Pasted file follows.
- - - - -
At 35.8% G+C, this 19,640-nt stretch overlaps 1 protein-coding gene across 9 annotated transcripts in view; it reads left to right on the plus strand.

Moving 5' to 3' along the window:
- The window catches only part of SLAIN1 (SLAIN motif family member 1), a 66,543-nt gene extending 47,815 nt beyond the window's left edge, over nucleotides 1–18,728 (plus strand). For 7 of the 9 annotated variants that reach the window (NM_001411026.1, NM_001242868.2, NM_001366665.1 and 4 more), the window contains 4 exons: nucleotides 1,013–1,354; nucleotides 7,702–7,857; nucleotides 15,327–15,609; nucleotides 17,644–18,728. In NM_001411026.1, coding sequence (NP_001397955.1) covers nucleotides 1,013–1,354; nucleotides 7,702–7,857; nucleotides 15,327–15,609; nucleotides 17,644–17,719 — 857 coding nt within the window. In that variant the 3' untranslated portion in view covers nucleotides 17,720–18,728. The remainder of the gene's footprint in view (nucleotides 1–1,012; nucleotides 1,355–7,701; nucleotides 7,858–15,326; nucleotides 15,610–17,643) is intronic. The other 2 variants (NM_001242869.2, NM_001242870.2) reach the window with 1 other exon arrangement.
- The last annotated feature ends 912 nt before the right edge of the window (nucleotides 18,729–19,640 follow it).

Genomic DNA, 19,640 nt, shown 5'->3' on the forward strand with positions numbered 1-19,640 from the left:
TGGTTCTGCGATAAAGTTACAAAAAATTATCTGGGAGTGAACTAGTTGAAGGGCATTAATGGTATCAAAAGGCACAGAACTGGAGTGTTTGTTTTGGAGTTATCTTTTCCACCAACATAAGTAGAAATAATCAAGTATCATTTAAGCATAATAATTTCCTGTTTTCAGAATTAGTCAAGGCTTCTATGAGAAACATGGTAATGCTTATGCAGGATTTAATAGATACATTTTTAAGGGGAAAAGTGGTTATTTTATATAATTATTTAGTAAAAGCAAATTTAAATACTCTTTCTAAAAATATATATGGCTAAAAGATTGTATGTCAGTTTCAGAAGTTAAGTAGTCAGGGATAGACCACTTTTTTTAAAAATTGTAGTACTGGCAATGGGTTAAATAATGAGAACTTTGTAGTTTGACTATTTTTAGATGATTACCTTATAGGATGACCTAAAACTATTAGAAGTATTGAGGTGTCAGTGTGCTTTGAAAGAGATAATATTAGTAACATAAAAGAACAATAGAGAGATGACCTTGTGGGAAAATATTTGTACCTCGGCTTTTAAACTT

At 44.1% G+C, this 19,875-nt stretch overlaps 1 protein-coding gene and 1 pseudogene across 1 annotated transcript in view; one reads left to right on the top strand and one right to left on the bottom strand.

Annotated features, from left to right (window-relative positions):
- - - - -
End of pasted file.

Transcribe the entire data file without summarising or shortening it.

At 35.8% G+C, this 19,640-nt stretch overlaps 1 protein-coding gene across 9 annotated transcripts in view; it reads left to right on the plus strand.

Moving 5' to 3' along the window:
- The window catches only part of SLAIN1 (SLAIN motif family member 1), a 66,543-nt gene extending 47,815 nt beyond the window's left edge, over nucleotides 1–18,728 (plus strand). For 7 of the 9 annotated variants that reach the window (NM_001411026.1, NM_001242868.2, NM_001366665.1 and 4 more), the window contains 4 exons: nucleotides 1,013–1,354; nucleotides 7,702–7,857; nucleotides 15,327–15,609; nucleotides 17,644–18,728. In NM_001411026.1, coding sequence (NP_001397955.1) covers nucleotides 1,013–1,354; nucleotides 7,702–7,857; nucleotides 15,327–15,609; nucleotides 17,644–17,719 — 857 coding nt within the window. In that variant the 3' untranslated portion in view covers nucleotides 17,720–18,728. The remainder of the gene's footprint in view (nucleotides 1–1,012; nucleotides 1,355–7,701; nucleotides 7,858–15,326; nucleotides 15,610–17,643) is intronic. The other 2 variants (NM_001242869.2, NM_001242870.2) reach the window with 1 other exon arrangement.
- The last annotated feature ends 912 nt before the right edge of the window (nucleotides 18,729–19,640 follow it).

Genomic DNA, 19,640 nt, shown 5'->3' on the forward strand with positions numbered 1-19,640 from the left:
TGGTTCTGCGATAAAGTTACAAAAAATTATCTGGGAGTGAACTAGTTGAAGGGCATTAATGGTATCAAAAGGCACAGAACTGGAGTGTTTGTTTTGGAGTTATCTTTTCCACCAACATAAGTAGAAATAATCAAGTATCATTTAAGCATAATAATTTCCTGTTTTCAGAATTAGTCAAGGCTTCTATGAGAAACATGGTAATGCTTATGCAGGATTTAATAGATACATTTTTAAGGGGAAAAGTGGTTATTTTATATAATTATTTAGTAAAAGCAAATTTAAATACTCTTTCTAAAAATATATATGGCTAAAAGATTGTATGTCAGTTTCAGAAGTTAAGTAGTCAGGGATAGACCACTTTTTTTAAAAATTGTAGTACTGGCAATGGGTTAAATAATGAGAACTTTGTAGTTTGACTATTTTTAGATGATTACCTTATAGGATGACCTAAAACTATTAGAAGTATTGAGGTGTCAGTGTGCTTTGAAAGAGATAATATTAGTAACATAAAAGAACAATAGAGAGATGACCTTGTGGGAAAATATTTGTACCTCGGCTTTTAAACTT

At 44.1% G+C, this 19,875-nt stretch overlaps 1 protein-coding gene and 1 pseudogene across 1 annotated transcript in view; one reads left to right on the top strand and one right to left on the bottom strand.

Annotated features, from left to right (window-relative positions):